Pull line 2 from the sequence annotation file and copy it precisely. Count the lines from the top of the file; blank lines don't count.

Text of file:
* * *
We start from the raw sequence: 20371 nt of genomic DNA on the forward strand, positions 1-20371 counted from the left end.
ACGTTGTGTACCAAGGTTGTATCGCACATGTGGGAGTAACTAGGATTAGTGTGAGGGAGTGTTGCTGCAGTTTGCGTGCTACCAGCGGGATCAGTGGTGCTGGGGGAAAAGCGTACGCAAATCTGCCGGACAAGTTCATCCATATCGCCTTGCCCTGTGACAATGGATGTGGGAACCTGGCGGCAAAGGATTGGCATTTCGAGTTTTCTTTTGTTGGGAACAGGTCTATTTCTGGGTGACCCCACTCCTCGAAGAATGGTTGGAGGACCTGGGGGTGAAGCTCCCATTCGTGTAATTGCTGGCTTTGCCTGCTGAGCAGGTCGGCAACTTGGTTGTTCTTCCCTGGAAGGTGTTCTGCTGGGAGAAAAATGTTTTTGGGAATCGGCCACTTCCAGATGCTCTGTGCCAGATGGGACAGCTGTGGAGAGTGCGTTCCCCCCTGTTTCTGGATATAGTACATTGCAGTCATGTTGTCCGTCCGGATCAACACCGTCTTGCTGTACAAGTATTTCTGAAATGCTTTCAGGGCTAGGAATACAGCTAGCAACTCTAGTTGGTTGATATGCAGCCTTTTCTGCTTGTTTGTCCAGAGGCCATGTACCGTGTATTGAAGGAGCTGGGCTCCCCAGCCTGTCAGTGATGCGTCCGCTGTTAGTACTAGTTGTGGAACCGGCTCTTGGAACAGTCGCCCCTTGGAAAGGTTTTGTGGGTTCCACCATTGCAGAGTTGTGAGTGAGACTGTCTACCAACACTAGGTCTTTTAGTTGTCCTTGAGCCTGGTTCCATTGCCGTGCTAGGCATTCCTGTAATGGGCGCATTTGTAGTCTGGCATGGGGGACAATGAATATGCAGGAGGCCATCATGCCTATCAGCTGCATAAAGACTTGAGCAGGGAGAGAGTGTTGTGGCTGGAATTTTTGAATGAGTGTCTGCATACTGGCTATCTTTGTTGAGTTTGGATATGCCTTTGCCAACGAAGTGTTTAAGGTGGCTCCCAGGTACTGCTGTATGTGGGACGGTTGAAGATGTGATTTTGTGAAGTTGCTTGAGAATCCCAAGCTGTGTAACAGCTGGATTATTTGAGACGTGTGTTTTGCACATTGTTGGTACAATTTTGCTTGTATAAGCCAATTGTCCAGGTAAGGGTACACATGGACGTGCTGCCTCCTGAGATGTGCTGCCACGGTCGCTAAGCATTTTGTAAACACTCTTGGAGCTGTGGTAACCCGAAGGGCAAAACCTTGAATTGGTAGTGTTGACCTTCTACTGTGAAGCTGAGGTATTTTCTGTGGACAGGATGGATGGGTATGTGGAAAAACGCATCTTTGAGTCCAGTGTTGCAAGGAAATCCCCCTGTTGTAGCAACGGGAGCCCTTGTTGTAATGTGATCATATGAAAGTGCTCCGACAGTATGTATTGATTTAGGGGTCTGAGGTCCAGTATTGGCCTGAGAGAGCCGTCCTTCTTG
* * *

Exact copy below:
ACGTTGTGTACCAAGGTTGTATCGCACATGTGGGAGTAACTAGGATTAGTGTGAGGGAGTGTTGCTGCAGTTTGCGTGCTACCAGCGGGATCAGTGGTGCTGGGGGAAAAGCGTACGCAAATCTGCCGGACAAGTTCATCCATATCGCCTTGCCCTGTGACAATGGATGTGGGAACCTGGCGGCAAAGGATTGGCATTTCGAGTTTTCTTTTGTTGGGAACAGGTCTATTTCTGGGTGACCCCACTCCTCGAAGAATGGTTGGAGGACCTGGGGGTGAAGCTCCCATTCGTGTAATTGCTGGCTTTGCCTGCTGAGCAGGTCGGCAACTTGGTTGTTCTTCCCTGGAAGGTGTTCTGCTGGGAGAAAAATGTTTTTGGGAATCGGCCACTTCCAGATGCTCTGTGCCAGATGGGACAGCTGTGGAGAGTGCGTTCCCCCCTGTTTCTGGATATAGTACATTGCAGTCATGTTGTCCGTCCGGATCAACACCGTCTTGCTGTACAAGTATTTCTGAAATGCTTTCAGGGCTAGGAATACAGCTAGCAACTCTAGTTGGTTGATATGCAGCCTTTTCTGCTTGTTTGTCCAGAGGCCATGTACCGTGTATTGAAGGAGCTGGGCTCCCCAGCCTGTCAGTGATGCGTCCGCTGTTAGTACTAGTTGTGGAACCGGCTCTTGGAACAGTCGCCCCTTGGAAAGGTTTTGTGGGTTCCACCATTGCAGAGTTGTGAGTGAGACTGTCTACCAACACTAGGTCTTTTAGTTGTCCTTGAGCCTGGTTCCATTGCCGTGCTAGGCATTCCTGTAATGGGCGCATTTGTAGTCTGGCATGGGGGACAATGAATATGCAGGAGGCCATCATGCCTATCAGCTGCATAAAGACTTGAGCAGGGAGAGAGTGTTGTGGCTGGAATTTTTGAATGAGTGTCTGCATACTGGCTATCTTTGTTGAGTTTGGATATGCCTTTGCCAACGAAGTGTTTAAGGTGGCTCCCAGGTACTGCTGTATGTGGGACGGTTGAAGATGTGATTTTGTGAAGTTGCTTGAGAATCCCAAGCTGTGTAACAGCTGGATTATTTGAGACGTGTGTTTTGCACATTGTTGGTACAATTTTGCTTGTATAAGCCAATTGTCCAGGTAAGGGTACACATGGACGTGCTGCCTCCTGAGATGTGCTGCCACGGTCGCTAAGCATTTTGTAAACACTCTTGGAGCTGTGGTAACCCGAAGGGCAAAACCTTGAATTGGTAGTGTTGACCTTCTACTGTGAAGCTGAGGTATTTTCTGTGGACAGGATGGATGGGTATGTGGAAAAACGCATCTTTGAGTCCAGTGTTGCAAGGAAATCCCCCTGTTGTAGCAACGGGAGCCCTTGTTGTAATGTGATCATATGAAAGTGCTCCGACAGTATGTATTGATTTAGGGGTCTGAGGTCCAGTATTGGCCTGAGAGAGCCGTCCTTCTTG